OAKLAND -- A judge is set to rule in the next few weeks on whether to uphold a temporary ruling rejecting a lawsuit challenging the proposed University Village project in Albany.

The lawsuit regarding the project's Environmental Impact Report was heard in Alameda County Superior Court on May 16.

The case, filed by Albany resident Eric Larsen and UC Berkeley graduate and Occupy the Farm member Stephanie Rawlings, challenges the EIR under the California Environmental Quality Act (CEQA). It was filed after the Albany City Council approved a series of resolutions connected to the project last July.

A temporary ruling, issued May 13, found in favor of the city and the Regents of the University of California. The process includes a temporary ruling based on filings before the hearing. Judge Evelio M. Grillo can uphold the temporary ruling or overturn it.

The temporary ruling found that "the city's selection and evaluation of potentially feasible alternatives was reasonable and met the goal of fostering 'informed decision making and informed public opinion.' "

Larsen and Rawlings were represented at the hearing by attorney Dan Siegel.

"A tentative decision is just that," Siegel said. "It represents the thinking of the judge, but maybe even more importantly, the attorney who works for the court and helps the judge with CEQA cases."


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UC Regents attorney Amrit Kulkarni and Albany attorney Todd Williams left the courthouse before they could be asked to comment.

The EIR was part of a years-long process to decide what to do with university-owned land along San Pablo Avenue. The land was originally used for agricultural research. During World War II, barracks were constructed that later became university dormitories. The university has proposed a mixed-use development on the site with a grocery store and housing for seniors.

A 44,000-square-foot Whole Foods Market was set to be the anchor tenant. However, after a referendum on the development agreement was passed and two CEQA suits were filed (the other was settled last month), Whole Foods pulled out of the project.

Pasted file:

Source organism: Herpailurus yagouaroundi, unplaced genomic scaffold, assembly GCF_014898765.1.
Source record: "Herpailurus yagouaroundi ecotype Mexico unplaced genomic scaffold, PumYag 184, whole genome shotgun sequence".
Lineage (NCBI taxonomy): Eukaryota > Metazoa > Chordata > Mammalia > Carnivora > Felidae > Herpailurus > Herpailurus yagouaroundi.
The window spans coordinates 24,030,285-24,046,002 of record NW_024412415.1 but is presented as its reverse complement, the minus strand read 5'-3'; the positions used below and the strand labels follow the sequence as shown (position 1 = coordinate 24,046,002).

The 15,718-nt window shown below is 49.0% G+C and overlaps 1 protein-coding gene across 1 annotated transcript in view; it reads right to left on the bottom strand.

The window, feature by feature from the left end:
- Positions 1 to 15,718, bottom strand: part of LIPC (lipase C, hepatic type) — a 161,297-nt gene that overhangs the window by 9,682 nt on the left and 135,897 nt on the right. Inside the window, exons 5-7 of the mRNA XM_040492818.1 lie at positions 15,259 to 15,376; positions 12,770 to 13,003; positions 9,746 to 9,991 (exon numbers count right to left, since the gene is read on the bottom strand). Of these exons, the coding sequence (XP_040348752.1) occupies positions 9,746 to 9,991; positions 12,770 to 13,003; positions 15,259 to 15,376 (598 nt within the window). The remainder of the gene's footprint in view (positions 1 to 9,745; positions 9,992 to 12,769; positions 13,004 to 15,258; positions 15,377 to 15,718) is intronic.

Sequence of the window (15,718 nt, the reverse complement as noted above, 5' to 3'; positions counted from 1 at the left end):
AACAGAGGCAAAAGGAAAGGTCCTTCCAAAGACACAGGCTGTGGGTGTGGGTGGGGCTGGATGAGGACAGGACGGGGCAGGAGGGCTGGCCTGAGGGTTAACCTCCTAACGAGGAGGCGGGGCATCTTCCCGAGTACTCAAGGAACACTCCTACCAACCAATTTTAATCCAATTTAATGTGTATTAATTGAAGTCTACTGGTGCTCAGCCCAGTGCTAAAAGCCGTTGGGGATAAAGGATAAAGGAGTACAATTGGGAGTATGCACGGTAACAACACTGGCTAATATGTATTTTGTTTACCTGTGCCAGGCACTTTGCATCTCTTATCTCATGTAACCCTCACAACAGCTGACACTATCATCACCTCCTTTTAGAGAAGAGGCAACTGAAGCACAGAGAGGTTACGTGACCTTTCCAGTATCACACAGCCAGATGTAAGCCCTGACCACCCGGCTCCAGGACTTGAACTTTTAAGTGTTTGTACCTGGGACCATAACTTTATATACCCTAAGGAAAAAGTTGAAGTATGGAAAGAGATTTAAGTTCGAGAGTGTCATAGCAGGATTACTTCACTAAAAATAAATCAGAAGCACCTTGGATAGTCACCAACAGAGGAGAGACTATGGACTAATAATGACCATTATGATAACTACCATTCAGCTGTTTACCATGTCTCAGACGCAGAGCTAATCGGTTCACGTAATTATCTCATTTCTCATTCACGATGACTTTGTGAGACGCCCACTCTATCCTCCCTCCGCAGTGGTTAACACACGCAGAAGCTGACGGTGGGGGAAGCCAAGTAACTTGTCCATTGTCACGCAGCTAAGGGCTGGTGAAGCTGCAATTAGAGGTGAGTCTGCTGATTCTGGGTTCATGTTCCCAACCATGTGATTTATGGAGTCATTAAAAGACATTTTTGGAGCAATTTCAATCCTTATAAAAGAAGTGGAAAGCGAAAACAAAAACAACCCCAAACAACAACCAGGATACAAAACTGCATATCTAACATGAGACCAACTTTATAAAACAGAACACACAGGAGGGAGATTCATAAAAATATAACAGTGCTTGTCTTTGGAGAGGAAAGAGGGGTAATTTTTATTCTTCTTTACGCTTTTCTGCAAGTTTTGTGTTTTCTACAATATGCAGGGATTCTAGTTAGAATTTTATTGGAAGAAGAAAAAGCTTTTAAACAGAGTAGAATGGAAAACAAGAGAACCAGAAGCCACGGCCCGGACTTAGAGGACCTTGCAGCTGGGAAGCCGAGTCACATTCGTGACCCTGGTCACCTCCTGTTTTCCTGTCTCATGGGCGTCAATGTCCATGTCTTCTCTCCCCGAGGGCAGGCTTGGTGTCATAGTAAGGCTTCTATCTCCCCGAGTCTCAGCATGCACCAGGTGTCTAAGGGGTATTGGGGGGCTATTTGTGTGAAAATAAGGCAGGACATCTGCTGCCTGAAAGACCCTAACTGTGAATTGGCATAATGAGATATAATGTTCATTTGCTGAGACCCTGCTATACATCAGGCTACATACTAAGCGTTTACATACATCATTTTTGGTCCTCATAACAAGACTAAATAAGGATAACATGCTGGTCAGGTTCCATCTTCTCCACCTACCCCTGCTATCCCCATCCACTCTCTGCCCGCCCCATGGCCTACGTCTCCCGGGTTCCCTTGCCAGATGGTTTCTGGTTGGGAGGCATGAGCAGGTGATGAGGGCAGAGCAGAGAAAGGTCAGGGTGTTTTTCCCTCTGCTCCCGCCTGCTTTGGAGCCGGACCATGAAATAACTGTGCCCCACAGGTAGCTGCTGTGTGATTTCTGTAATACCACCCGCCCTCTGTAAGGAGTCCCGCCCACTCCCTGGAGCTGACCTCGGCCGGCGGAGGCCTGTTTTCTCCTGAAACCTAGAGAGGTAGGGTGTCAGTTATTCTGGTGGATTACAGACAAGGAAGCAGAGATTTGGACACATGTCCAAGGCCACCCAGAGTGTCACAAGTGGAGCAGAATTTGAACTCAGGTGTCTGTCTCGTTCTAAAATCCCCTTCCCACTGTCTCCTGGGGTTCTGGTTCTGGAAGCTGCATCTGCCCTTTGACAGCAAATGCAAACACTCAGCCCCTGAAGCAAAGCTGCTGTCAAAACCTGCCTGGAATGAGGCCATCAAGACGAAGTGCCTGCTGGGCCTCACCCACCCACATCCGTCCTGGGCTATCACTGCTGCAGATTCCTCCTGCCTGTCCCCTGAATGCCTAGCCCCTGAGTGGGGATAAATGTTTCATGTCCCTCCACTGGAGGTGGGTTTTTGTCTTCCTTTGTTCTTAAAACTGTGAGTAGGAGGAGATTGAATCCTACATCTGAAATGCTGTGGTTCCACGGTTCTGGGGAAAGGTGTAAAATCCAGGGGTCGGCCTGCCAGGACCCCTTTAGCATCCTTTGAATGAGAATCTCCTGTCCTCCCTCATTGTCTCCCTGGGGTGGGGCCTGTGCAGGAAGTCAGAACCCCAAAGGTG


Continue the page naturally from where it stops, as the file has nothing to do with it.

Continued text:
A 28,000-square-foot Sprouts Farmers Market was proposed in new plans discussed at a Planning and Zoning Commission meeting May 8.

A key to Larsen's filing is whether a smaller grocery store with lesser environmental impact was properly considered during the process. The temporary ruling found that "an EIR is not required to separately evaluate each facet of the project and each facet of each plausible alternative."

Siegel argued that the sides were "90 percent on the same page."

However, he argued that the environmental report did not study the economics for all of the alternatives for the proposed project, rather only for the proposed project. This prevented the City Council and the public from assessing whether other alternatives were viable.

Siegel said that although the city claimed it made a policy decision when it approved the EIR and later the project, in fact, it made an economic decision without considering the economics of alternative projects.

Kulkarni, who handled almost all of the rebuttal, argued that the CEQA does not require that an EIR consider all of the economics on all alternatives.

"When the City Council and the decision makers have received all of the documents, they move beyond that," Kulkarni argued. "They have to consider broader policy decisions, not based on economics, but is this a project that has jobs benefits, that generates revenue.

"The greatest amount of discretion is in their interpretation of general plan policies and what they implement. Allowing the city to develop in a manner they had planned for. That's all that's required under CEQA."

Kulkarni, when pressed by Grillo about whether economics can be a basis for a decision, said, "It can be a basis, but it doesn't have to be a basis."